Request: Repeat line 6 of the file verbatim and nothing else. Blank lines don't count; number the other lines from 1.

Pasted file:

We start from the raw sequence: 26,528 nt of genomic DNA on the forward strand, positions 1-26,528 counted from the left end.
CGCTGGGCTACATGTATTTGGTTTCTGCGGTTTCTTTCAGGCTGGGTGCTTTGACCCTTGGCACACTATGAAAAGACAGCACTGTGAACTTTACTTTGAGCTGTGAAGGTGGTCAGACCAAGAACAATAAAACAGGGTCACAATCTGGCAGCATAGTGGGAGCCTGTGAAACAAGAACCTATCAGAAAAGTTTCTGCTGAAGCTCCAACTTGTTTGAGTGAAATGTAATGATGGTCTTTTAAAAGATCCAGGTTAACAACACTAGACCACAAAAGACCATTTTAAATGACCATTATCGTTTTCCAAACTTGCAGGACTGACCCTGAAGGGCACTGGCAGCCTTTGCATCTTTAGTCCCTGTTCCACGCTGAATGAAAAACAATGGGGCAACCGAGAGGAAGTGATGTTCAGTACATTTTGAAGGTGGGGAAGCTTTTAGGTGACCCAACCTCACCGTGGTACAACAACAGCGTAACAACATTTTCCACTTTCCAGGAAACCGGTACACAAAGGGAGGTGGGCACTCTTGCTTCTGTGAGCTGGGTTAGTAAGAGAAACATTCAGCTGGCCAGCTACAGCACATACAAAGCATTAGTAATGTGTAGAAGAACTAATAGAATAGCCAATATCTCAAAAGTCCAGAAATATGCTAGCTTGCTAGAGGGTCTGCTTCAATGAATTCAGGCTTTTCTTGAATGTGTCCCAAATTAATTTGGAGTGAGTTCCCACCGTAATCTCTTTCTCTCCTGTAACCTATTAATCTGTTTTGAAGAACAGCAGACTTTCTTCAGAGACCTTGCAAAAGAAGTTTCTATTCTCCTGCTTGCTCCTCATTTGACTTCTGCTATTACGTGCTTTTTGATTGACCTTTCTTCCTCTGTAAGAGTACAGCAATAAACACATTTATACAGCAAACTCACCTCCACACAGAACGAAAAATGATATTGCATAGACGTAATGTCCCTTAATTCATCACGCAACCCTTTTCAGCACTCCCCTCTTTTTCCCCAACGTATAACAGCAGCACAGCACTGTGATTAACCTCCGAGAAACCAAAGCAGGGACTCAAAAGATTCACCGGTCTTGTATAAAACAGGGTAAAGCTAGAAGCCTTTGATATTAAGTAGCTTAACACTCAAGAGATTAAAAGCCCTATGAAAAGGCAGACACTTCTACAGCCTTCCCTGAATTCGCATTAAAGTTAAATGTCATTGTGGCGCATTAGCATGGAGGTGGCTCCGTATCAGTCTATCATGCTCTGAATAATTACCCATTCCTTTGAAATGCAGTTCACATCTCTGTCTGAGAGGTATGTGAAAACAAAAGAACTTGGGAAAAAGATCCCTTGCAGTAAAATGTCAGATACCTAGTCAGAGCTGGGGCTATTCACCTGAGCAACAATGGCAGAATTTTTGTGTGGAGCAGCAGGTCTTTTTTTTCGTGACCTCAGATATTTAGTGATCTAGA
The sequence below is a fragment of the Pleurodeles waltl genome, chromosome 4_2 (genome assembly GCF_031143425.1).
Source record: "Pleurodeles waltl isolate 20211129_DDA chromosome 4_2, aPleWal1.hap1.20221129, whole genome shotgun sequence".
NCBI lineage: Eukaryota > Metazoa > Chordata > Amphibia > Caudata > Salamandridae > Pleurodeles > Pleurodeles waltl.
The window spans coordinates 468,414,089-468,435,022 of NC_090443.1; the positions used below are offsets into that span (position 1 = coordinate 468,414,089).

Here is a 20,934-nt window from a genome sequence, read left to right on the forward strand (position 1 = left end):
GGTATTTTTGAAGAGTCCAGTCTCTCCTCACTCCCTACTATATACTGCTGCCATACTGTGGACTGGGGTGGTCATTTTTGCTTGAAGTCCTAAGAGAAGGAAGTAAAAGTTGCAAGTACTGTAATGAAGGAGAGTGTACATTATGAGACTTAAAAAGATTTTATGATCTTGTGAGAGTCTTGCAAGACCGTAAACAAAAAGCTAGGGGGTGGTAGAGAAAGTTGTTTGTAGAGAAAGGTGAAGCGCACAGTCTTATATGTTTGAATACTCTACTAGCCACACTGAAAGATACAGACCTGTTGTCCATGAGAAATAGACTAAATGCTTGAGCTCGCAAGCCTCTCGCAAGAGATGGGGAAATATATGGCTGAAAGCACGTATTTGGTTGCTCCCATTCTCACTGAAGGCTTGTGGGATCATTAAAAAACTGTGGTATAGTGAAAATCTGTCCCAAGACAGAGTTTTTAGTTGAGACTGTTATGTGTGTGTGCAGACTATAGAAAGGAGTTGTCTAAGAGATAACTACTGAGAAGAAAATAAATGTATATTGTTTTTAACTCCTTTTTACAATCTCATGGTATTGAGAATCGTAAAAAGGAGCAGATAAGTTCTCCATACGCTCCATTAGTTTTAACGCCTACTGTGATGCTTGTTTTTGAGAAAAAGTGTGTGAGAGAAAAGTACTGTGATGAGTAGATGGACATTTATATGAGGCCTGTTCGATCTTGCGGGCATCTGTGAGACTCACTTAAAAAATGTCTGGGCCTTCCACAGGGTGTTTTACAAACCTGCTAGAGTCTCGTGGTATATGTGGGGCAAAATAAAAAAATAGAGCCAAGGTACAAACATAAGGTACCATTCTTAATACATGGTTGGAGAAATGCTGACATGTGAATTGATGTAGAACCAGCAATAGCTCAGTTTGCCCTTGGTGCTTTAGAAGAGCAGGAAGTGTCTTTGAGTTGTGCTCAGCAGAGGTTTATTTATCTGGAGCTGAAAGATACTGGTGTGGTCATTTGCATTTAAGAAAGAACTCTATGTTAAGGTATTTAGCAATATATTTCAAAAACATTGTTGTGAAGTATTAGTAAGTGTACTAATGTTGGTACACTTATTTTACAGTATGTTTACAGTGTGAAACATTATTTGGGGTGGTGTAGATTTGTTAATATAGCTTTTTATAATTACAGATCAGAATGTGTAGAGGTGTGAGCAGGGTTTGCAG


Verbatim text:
The window spans coordinates 468,414,089-468,435,022 of NC_090443.1; the positions used below are offsets into that span (position 1 = coordinate 468,414,089).